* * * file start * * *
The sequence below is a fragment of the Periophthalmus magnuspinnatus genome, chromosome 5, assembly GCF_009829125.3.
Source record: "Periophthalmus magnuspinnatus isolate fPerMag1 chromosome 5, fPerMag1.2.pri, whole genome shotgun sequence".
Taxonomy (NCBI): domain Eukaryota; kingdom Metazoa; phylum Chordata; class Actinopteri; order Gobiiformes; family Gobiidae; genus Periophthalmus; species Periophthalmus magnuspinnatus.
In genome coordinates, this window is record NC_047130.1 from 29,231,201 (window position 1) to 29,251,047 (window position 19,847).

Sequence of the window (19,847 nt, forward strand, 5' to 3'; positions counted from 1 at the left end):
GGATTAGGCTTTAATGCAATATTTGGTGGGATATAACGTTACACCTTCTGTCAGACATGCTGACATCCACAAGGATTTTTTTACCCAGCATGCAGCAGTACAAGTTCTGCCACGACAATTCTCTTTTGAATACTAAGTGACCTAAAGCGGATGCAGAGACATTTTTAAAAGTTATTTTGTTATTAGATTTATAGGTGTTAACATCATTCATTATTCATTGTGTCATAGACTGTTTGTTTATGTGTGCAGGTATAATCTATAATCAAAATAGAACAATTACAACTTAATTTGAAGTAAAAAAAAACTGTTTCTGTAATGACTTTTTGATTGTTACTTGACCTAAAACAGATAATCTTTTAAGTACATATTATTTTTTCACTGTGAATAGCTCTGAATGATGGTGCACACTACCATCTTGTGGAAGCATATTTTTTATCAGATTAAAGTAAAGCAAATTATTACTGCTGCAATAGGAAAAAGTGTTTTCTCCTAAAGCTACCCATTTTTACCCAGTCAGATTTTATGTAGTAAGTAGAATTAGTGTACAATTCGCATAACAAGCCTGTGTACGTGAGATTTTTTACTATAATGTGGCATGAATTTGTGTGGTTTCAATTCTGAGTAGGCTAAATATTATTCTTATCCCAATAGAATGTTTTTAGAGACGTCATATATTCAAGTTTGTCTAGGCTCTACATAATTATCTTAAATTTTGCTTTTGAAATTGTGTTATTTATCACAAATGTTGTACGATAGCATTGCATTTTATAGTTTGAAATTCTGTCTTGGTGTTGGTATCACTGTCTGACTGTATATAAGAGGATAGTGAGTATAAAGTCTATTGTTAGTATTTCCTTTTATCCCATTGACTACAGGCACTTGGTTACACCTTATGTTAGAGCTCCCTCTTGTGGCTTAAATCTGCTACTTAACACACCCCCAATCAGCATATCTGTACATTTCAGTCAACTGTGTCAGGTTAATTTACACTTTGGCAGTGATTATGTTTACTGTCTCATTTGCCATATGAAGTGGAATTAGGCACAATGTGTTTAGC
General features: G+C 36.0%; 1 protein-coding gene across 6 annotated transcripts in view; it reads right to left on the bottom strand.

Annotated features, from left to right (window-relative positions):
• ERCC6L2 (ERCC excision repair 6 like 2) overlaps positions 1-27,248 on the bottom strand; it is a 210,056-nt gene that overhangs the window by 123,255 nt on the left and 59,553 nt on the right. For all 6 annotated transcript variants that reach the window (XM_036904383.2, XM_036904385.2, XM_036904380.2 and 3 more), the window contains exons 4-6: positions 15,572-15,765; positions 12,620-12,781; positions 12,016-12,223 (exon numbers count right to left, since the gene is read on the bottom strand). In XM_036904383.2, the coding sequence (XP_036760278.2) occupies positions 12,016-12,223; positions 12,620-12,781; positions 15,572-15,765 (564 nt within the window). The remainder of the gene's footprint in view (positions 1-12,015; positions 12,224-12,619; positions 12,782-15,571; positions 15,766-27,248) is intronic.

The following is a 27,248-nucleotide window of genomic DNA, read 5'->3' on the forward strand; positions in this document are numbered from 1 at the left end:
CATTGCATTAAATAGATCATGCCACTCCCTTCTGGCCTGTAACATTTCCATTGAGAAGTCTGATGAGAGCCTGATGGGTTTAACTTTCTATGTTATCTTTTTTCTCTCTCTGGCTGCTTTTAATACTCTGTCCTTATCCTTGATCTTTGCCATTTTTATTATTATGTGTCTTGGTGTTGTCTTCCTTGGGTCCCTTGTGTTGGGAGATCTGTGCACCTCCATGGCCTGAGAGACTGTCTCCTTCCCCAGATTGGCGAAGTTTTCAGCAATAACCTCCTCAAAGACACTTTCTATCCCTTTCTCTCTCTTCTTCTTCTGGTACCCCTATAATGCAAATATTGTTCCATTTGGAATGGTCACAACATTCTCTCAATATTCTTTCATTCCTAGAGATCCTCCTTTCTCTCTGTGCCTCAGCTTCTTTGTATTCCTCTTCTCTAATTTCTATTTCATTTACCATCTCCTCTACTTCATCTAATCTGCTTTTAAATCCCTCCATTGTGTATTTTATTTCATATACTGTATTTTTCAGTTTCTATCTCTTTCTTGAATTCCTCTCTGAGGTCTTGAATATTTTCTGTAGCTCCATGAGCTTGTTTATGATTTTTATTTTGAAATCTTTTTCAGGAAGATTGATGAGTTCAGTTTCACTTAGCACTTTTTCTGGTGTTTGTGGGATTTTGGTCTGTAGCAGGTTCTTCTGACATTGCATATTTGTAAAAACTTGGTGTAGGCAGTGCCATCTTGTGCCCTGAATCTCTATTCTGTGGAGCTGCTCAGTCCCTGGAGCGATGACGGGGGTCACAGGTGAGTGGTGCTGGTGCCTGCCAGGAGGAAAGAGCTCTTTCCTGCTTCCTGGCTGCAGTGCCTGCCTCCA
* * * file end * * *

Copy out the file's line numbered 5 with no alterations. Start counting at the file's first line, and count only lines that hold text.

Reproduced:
Sequence of the window (19,847 nt, forward strand, 5' to 3'; positions counted from 1 at the left end):